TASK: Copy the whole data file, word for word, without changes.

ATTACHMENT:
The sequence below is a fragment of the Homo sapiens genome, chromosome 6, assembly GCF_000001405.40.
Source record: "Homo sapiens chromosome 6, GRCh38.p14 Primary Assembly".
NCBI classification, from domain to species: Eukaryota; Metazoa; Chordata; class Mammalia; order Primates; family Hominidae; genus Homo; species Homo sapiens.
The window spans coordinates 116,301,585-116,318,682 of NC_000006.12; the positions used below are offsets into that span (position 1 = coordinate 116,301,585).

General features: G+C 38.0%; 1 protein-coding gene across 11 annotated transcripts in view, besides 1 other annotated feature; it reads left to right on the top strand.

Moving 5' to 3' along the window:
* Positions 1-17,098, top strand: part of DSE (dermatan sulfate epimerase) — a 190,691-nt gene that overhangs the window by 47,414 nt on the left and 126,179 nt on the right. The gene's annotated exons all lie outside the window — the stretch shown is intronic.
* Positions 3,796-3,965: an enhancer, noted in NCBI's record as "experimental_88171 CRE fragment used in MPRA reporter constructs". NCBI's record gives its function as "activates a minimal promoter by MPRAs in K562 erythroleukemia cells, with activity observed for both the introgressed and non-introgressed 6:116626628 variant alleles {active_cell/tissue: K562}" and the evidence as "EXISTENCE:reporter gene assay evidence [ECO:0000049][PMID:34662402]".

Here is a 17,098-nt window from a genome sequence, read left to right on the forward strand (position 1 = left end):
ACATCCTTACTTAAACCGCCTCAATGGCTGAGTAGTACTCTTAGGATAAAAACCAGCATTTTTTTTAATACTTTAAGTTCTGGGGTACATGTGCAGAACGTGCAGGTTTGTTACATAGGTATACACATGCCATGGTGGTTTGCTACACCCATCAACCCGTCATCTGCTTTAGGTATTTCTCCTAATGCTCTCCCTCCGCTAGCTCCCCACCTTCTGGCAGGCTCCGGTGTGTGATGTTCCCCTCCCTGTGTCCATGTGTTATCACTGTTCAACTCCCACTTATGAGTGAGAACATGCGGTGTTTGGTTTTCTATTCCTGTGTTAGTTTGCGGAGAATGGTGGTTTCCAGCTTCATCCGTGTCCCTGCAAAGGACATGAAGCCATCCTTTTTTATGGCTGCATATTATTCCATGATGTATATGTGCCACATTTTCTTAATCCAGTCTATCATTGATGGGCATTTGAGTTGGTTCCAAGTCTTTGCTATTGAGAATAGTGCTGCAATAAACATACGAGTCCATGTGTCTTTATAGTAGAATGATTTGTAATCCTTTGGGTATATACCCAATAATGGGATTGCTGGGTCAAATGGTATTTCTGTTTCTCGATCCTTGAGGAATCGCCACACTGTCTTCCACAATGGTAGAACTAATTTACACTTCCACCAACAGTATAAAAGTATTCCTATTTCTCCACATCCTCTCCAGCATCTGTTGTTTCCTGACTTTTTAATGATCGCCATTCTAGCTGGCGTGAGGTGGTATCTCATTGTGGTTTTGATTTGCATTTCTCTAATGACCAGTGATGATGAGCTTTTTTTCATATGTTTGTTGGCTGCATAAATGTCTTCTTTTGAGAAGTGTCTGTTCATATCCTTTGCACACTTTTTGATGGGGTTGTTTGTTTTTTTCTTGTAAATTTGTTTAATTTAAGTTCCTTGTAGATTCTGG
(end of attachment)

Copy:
The sequence below is a fragment of the Homo sapiens genome, chromosome 6, assembly GCF_000001405.40.
Source record: "Homo sapiens chromosome 6, GRCh38.p14 Primary Assembly".
NCBI classification, from domain to species: Eukaryota; Metazoa; Chordata; class Mammalia; order Primates; family Hominidae; genus Homo; species Homo sapiens.
The window spans coordinates 116,301,585-116,318,682 of NC_000006.12; the positions used below are offsets into that span (position 1 = coordinate 116,301,585).

General features: G+C 38.0%; 1 protein-coding gene across 11 annotated transcripts in view, besides 1 other annotated feature; it reads left to right on the top strand.

Moving 5' to 3' along the window:
* Positions 1-17,098, top strand: part of DSE (dermatan sulfate epimerase) — a 190,691-nt gene that overhangs the window by 47,414 nt on the left and 126,179 nt on the right. The gene's annotated exons all lie outside the window — the stretch shown is intronic.
* Positions 3,796-3,965: an enhancer, noted in NCBI's record as "experimental_88171 CRE fragment used in MPRA reporter constructs". NCBI's record gives its function as "activates a minimal promoter by MPRAs in K562 erythroleukemia cells, with activity observed for both the introgressed and non-introgressed 6:116626628 variant alleles {active_cell/tissue: K562}" and the evidence as "EXISTENCE:reporter gene assay evidence [ECO:0000049][PMID:34662402]".

Here is a 17,098-nt window from a genome sequence, read left to right on the forward strand (position 1 = left end):
ACATCCTTACTTAAACCGCCTCAATGGCTGAGTAGTACTCTTAGGATAAAAACCAGCATTTTTTTTAATACTTTAAGTTCTGGGGTACATGTGCAGAACGTGCAGGTTTGTTACATAGGTATACACATGCCATGGTGGTTTGCTACACCCATCAACCCGTCATCTGCTTTAGGTATTTCTCCTAATGCTCTCCCTCCGCTAGCTCCCCACCTTCTGGCAGGCTCCGGTGTGTGATGTTCCCCTCCCTGTGTCCATGTGTTATCACTGTTCAACTCCCACTTATGAGTGAGAACATGCGGTGTTTGGTTTTCTATTCCTGTGTTAGTTTGCGGAGAATGGTGGTTTCCAGCTTCATCCGTGTCCCTGCAAAGGACATGAAGCCATCCTTTTTTATGGCTGCATATTATTCCATGATGTATATGTGCCACATTTTCTTAATCCAGTCTATCATTGATGGGCATTTGAGTTGGTTCCAAGTCTTTGCTATTGAGAATAGTGCTGCAATAAACATACGAGTCCATGTGTCTTTATAGTAGAATGATTTGTAATCCTTTGGGTATATACCCAATAATGGGATTGCTGGGTCAAATGGTATTTCTGTTTCTCGATCCTTGAGGAATCGCCACACTGTCTTCCACAATGGTAGAACTAATTTACACTTCCACCAACAGTATAAAAGTATTCCTATTTCTCCACATCCTCTCCAGCATCTGTTGTTTCCTGACTTTTTAATGATCGCCATTCTAGCTGGCGTGAGGTGGTATCTCATTGTGGTTTTGATTTGCATTTCTCTAATGACCAGTGATGATGAGCTTTTTTTCATATGTTTGTTGGCTGCATAAATGTCTTCTTTTGAGAAGTGTCTGTTCATATCCTTTGCACACTTTTTGATGGGGTTGTTTGTTTTTTTCTTGTAAATTTGTTTAATTTAAGTTCCTTGTAGATTCTGG